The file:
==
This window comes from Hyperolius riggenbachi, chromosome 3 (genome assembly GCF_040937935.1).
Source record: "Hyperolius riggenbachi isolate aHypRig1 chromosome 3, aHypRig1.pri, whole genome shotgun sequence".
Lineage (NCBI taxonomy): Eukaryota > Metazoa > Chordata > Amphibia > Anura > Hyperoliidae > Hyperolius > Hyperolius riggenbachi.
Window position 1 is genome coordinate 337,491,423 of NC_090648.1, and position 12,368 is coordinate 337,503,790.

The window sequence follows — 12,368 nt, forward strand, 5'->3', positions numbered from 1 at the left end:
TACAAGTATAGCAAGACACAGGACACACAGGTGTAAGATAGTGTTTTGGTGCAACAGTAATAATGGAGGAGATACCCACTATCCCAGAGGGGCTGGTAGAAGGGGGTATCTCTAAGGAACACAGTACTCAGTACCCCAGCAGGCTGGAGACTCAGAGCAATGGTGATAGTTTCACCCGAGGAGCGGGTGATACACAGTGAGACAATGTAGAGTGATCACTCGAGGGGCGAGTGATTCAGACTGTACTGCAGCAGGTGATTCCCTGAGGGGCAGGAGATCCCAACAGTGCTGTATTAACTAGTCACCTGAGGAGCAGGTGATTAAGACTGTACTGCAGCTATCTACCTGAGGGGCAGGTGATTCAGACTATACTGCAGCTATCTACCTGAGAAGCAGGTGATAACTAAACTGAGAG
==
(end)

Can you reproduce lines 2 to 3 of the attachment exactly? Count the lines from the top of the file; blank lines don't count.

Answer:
Source record: "Hyperolius riggenbachi isolate aHypRig1 chromosome 3, aHypRig1.pri, whole genome shotgun sequence".
Lineage (NCBI taxonomy): Eukaryota > Metazoa > Chordata > Amphibia > Anura > Hyperoliidae > Hyperolius > Hyperolius riggenbachi.